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Lab Increased K+, purines, phosphates, lactic acid, thromboplastin, creatine kinase, creatine, BUN, hemoglobinuria, myoglobinuria
rhabdomyolysis(rab?do-mi-ol'i-sis) (ol'i-sez?) plural.rhabdomyolyses [ rhabdo- + myo- + -lysis]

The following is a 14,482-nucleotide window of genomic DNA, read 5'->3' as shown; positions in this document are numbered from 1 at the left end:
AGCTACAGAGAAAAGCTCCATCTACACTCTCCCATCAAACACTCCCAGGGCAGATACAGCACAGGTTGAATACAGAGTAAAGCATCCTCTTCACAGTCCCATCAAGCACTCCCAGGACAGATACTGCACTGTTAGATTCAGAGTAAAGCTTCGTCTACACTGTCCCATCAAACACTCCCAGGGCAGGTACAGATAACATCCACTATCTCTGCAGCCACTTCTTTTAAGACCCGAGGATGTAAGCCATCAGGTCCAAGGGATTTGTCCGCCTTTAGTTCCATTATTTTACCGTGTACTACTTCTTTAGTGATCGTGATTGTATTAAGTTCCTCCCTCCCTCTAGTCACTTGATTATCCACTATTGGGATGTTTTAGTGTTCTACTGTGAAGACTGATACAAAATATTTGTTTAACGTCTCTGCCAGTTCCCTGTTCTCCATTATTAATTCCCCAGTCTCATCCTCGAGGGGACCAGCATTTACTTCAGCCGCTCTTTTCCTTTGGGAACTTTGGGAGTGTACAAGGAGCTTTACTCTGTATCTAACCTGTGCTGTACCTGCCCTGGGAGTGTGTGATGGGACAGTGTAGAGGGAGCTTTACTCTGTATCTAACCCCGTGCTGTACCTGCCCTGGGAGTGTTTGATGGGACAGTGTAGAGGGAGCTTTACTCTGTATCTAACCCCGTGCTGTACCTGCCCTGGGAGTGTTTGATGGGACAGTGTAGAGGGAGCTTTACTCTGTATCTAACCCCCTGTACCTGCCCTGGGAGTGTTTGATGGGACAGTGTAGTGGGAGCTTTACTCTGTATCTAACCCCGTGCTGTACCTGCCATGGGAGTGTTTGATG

The goals of treatment are to prevent and treat renal dysfunction, reverse electrolyte abnormalities, and correct the underlying cause. Patients are hydrated aggressively with a goal of achieving urine output between 200 and 300 ml/hr. If urine output does not increase with hydration, loop and osmotic diuretics are prescribed to promote diuresis. Dialysis may be needed for the 10% to 20% of patients with rhabdomyolysis who develop renal failure. Urinary alkalinization (as with sodium bicarbonate) increases myoglobin solubility in the urine and thus its elimination from the body. The patient with rhabdomyolysis should also be monitored closely for electrolyte disturbances (hypocalcemia, hyperkalemia) and dysrhythmias and corrections made as quickly as possible. When localized muscle injuries are present (as after trauma) and compartment syndrome is suspected, direct measurement of compartment pressures is used to diagnose the need for fasciotomy. Bedrest is maintained throughout the acute illness phase. As the patient recovers, physical therapy will help maintain range of motion and prevent other complications of immobilization in hospital.